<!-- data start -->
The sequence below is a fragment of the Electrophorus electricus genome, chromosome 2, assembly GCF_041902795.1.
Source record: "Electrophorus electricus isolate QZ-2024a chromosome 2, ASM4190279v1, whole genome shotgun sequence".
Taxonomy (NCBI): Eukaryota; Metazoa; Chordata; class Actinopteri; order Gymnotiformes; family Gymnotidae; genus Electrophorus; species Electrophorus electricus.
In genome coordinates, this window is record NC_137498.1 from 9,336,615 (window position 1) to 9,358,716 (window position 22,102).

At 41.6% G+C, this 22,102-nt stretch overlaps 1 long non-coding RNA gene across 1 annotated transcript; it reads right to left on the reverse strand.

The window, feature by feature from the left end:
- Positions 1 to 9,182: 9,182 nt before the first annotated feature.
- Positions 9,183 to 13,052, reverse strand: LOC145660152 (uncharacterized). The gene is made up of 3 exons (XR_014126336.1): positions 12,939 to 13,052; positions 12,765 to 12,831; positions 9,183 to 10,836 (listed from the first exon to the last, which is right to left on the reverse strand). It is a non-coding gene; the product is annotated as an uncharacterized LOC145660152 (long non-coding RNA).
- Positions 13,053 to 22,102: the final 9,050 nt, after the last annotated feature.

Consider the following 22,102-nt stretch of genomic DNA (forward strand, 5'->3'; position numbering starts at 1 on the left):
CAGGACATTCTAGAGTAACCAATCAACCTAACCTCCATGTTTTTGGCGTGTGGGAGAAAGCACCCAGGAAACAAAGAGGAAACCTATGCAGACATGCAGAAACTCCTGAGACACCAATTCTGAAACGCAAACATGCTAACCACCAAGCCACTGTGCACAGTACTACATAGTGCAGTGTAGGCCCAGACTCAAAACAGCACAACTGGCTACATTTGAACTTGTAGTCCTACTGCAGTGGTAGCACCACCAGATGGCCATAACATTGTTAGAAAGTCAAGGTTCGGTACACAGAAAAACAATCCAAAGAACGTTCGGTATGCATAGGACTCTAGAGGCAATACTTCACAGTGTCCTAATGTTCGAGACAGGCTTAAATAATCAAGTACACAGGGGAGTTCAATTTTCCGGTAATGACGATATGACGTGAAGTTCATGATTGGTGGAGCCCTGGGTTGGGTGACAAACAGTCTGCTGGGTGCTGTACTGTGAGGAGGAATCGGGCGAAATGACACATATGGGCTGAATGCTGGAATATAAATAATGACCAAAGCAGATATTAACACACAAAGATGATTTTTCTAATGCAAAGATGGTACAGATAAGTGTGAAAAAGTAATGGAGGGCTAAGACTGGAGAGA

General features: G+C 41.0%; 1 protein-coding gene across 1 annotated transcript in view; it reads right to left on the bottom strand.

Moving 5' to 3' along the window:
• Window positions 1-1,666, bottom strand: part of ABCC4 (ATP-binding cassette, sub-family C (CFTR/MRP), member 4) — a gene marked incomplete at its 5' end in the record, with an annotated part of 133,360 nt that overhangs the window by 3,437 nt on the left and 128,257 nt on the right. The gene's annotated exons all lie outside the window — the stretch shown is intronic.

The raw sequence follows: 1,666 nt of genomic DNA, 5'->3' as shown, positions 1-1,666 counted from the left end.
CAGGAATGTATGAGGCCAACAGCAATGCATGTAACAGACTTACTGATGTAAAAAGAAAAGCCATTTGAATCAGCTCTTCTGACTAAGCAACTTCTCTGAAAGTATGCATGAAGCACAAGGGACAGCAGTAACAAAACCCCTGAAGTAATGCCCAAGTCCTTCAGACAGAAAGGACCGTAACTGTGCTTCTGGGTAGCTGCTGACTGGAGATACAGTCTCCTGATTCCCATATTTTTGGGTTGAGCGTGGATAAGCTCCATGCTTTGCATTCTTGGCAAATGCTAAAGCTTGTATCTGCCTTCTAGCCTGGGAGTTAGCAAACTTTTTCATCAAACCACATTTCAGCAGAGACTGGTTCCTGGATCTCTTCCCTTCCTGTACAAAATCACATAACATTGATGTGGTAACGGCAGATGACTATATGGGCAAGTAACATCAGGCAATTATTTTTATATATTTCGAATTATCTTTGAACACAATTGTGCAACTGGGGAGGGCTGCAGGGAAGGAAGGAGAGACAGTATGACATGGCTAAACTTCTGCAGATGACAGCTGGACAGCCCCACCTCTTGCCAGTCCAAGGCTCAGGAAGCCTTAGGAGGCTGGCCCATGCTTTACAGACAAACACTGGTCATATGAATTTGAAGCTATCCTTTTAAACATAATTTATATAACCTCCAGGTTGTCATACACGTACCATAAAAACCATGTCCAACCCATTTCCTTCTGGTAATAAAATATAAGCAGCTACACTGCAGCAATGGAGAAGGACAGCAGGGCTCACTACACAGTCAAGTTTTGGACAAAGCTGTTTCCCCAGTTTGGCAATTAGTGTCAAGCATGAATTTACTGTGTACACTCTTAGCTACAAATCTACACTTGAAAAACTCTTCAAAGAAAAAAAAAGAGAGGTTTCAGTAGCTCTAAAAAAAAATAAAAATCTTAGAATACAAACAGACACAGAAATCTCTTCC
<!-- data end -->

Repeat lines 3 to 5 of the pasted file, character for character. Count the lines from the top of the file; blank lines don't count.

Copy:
Taxonomy (NCBI): Eukaryota; Metazoa; Chordata; class Actinopteri; order Gymnotiformes; family Gymnotidae; genus Electrophorus; species Electrophorus electricus.
In genome coordinates, this window is record NC_137498.1 from 9,336,615 (window position 1) to 9,358,716 (window position 22,102).

At 41.6% G+C, this 22,102-nt stretch overlaps 1 long non-coding RNA gene across 1 annotated transcript; it reads right to left on the reverse strand.